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Social media sites such as Twitter, Instagram, and Facebook have become hubs for activism

Opinion: The problems with social media activism

Internet activism is a great idea, but we should do more than just "like and share".

March 3, 2021

Our country is in one of the most charged and divided states it’s ever been in. From the pandemic and an economic recession to protests and riots to one of the most inflammatory elections of all time, this past year was one full of strife and difficulty and change and connectivity. And through it all, there was one trend fueling this new era of social and political awareness: social media activism.

Americans have become used to this new method of activism, one that can connect people of all backgrounds and mitigate the weaknesses of in-person activism, such as outreach and participation. Social media seems like the perfect way to unite people on the issues that matter most. Millions of people already use apps like Twitter, Instagram, Facebook, and Snapchat, so why not put them to good use, coordinate change, and spread awareness to important issues? However, there are a few key problems that keep social media activism from being fully effective and, in some cases, actually make it less so.

Let’s start with the first problem with social media activism. Oftentimes, controversy and outrage spring new “initiatives” and “movements” with dubious origins. For instance, following the massive fires in the Amazon, several Instagram accounts claiming to donate “$1 for every like ” appeared overnight, which went viral and gained millions of likes and shares.

However, according to the AP, these accounts were fake and lied to get likes and followers. We have to be careful about what we share and like, because these accounts, under the guise of “charitable organizations,” move attention away from people trying to help. Additionally, they lead to a loss of interest over time, since people like and move on, feeling they have done their part, when in reality that “like” did nothing at all. 

Another key problem with social media activism is “information overload.” I’m sure that most people are familiar with the repostable infographics and threads that are everywhere online right now.

It seems like every week, there’s a new problem or crisis that goes viral, and with it comes a crop of new posts promising to educate us on how other people need our help. There have been posts about frontline healthcare workers in America, threads about the oppressed Uyghur Muslims in China, videos of the bushfires in Australia, infographics about deforestation in the Amazon, and campaigns to save the melting ice caps and polar bears in Antarctica, just to name a few.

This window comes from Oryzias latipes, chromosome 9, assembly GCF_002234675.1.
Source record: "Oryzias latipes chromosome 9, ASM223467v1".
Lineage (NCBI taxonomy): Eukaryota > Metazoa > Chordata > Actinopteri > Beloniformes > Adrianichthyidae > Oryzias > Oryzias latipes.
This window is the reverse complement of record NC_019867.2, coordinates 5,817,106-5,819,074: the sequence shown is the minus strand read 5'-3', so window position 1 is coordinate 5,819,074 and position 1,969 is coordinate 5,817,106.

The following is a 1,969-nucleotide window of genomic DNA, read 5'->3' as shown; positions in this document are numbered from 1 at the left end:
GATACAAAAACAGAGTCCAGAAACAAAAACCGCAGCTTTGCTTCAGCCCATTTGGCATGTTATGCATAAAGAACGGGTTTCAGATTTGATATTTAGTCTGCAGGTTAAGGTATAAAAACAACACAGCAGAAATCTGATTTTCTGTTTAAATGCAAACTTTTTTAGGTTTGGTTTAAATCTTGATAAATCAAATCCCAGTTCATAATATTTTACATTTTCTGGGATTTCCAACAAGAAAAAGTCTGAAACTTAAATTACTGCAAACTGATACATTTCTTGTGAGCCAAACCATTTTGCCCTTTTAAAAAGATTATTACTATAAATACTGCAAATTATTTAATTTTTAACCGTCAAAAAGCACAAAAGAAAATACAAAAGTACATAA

These are all massively important issues; make no mistake. So why does it seem like they surge into the public eye for a few weeks, only to drift back out into irrelevance as quickly as they arose? 

One reason for that ebb and flow is that the unlimited access that we have to information keeps us from getting involved in issues on a deeper level in this age of technology. In other words, there are so many different things that we read about that it becomes difficult to really “care” about anything.

It’s much easier to like and share a post from an animal shelter than to volunteer there or give one of the dogs a new home or share a post about coral bleaching in Australia than it is to send them funding to pay for new supplies or tools. As a result, charitable organizations often scrape by with meager funding and few, albeit dedicated, volunteers, even if they are in the midst of a social media firestorm. In the end, our “minimal effort” leads to a “minimal impact” on issues that actually matter. 

It’s easy to give in to the temptation of taking the easy route. I won’t deny it. In fact, I’ll be the first to admit it. Just pressing “Share” and moving on is an easy way to feel good about yourself, even though you aren’t really doing anything.

For example, along with over 28 million other people, I posted a black square on Instagram earlier this year in support of “Blackout Tuesday.” The squares were meant to show solidarity with the BIPOC community following the killing of George Floyd. They were supposed to be a profound gesture of unity. Instead, they ended up being a profound nuisance to the activists trying to make real change, clog up communication lines, and confuse people. Hashtags like #Blacklivesmatter and #BLM changed from valuable areas of information and exchange to a sea of black squares in a matter of hours.

It was all but impossible to make discussion or answer questions about the BLM movement. The “easy route” ended up doing more harm than good. But since when has activism been a simple task? If solving problems like world hunger and climate change were as easy as talking about them on Instagram, they wouldn’t be problems anymore.

No, these issues require much more action than that. There’s a lot more to equality and justice than posting a black square. We should accept the challenge that these problems bring, embrace it even, and strive to make tangible changes in our communities, changes that will have a meaningful impact.

So next time, instead of reposting a thread about climate change and forgetting about it, why not pick up trash in your community afterward, or learn about how our local government is working to reduce emissions? What about making food at a homeless shelter after sharing a photo about it? To truly make a difference, we can’t stop at just liking and sharing; take the extra step, and start being the change you want to see in the world.

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